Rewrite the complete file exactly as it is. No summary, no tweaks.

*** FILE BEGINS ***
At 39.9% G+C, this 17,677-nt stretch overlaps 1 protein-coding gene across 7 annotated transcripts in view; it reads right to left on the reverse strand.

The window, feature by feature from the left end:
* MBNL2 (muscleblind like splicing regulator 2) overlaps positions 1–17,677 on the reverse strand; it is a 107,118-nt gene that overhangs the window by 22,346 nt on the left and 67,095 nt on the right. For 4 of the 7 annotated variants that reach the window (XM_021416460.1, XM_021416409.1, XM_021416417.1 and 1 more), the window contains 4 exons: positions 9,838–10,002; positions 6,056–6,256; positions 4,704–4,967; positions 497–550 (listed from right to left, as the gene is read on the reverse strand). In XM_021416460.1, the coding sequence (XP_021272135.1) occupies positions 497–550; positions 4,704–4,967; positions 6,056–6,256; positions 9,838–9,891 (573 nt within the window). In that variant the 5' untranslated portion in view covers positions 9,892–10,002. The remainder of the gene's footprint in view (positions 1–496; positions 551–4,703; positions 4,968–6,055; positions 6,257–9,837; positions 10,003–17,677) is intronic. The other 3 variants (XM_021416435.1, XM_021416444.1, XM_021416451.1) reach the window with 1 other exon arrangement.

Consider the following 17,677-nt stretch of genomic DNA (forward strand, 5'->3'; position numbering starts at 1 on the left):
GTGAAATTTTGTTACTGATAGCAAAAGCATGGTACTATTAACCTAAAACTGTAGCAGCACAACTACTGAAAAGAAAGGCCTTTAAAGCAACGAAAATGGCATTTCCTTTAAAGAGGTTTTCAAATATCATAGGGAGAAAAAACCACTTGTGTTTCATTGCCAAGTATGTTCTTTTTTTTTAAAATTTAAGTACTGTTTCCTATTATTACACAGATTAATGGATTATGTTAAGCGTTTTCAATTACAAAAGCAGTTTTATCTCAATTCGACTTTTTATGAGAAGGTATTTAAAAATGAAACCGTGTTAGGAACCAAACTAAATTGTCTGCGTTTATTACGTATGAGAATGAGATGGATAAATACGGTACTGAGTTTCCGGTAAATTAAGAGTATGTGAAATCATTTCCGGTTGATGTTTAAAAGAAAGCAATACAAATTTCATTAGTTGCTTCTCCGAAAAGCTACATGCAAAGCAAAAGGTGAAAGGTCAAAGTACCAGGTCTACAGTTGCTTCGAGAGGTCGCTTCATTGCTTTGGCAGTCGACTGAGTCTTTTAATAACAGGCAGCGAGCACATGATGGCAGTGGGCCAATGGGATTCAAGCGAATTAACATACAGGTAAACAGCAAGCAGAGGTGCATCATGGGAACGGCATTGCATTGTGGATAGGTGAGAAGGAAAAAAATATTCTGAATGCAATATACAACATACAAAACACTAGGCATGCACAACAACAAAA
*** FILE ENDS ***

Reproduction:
At 39.9% G+C, this 17,677-nt stretch overlaps 1 protein-coding gene across 7 annotated transcripts in view; it reads right to left on the reverse strand.

The window, feature by feature from the left end:
* MBNL2 (muscleblind like splicing regulator 2) overlaps positions 1–17,677 on the reverse strand; it is a 107,118-nt gene that overhangs the window by 22,346 nt on the left and 67,095 nt on the right. For 4 of the 7 annotated variants that reach the window (XM_021416460.1, XM_021416409.1, XM_021416417.1 and 1 more), the window contains 4 exons: positions 9,838–10,002; positions 6,056–6,256; positions 4,704–4,967; positions 497–550 (listed from right to left, as the gene is read on the reverse strand). In XM_021416460.1, the coding sequence (XP_021272135.1) occupies positions 497–550; positions 4,704–4,967; positions 6,056–6,256; positions 9,838–9,891 (573 nt within the window). In that variant the 5' untranslated portion in view covers positions 9,892–10,002. The remainder of the gene's footprint in view (positions 1–496; positions 551–4,703; positions 4,968–6,055; positions 6,257–9,837; positions 10,003–17,677) is intronic. The other 3 variants (XM_021416435.1, XM_021416444.1, XM_021416451.1) reach the window with 1 other exon arrangement.

Consider the following 17,677-nt stretch of genomic DNA (forward strand, 5'->3'; position numbering starts at 1 on the left):
GTGAAATTTTGTTACTGATAGCAAAAGCATGGTACTATTAACCTAAAACTGTAGCAGCACAACTACTGAAAAGAAAGGCCTTTAAAGCAACGAAAATGGCATTTCCTTTAAAGAGGTTTTCAAATATCATAGGGAGAAAAAACCACTTGTGTTTCATTGCCAAGTATGTTCTTTTTTTTTAAAATTTAAGTACTGTTTCCTATTATTACACAGATTAATGGATTATGTTAAGCGTTTTCAATTACAAAAGCAGTTTTATCTCAATTCGACTTTTTATGAGAAGGTATTTAAAAATGAAACCGTGTTAGGAACCAAACTAAATTGTCTGCGTTTATTACGTATGAGAATGAGATGGATAAATACGGTACTGAGTTTCCGGTAAATTAAGAGTATGTGAAATCATTTCCGGTTGATGTTTAAAAGAAAGCAATACAAATTTCATTAGTTGCTTCTCCGAAAAGCTACATGCAAAGCAAAAGGTGAAAGGTCAAAGTACCAGGTCTACAGTTGCTTCGAGAGGTCGCTTCATTGCTTTGGCAGTCGACTGAGTCTTTTAATAACAGGCAGCGAGCACATGATGGCAGTGGGCCAATGGGATTCAAGCGAATTAACATACAGGTAAACAGCAAGCAGAGGTGCATCATGGGAACGGCATTGCATTGTGGATAGGTGAGAAGGAAAAAAATATTCTGAATGCAATATACAACATACAAAACACTAGGCATGCACAACAACAAAA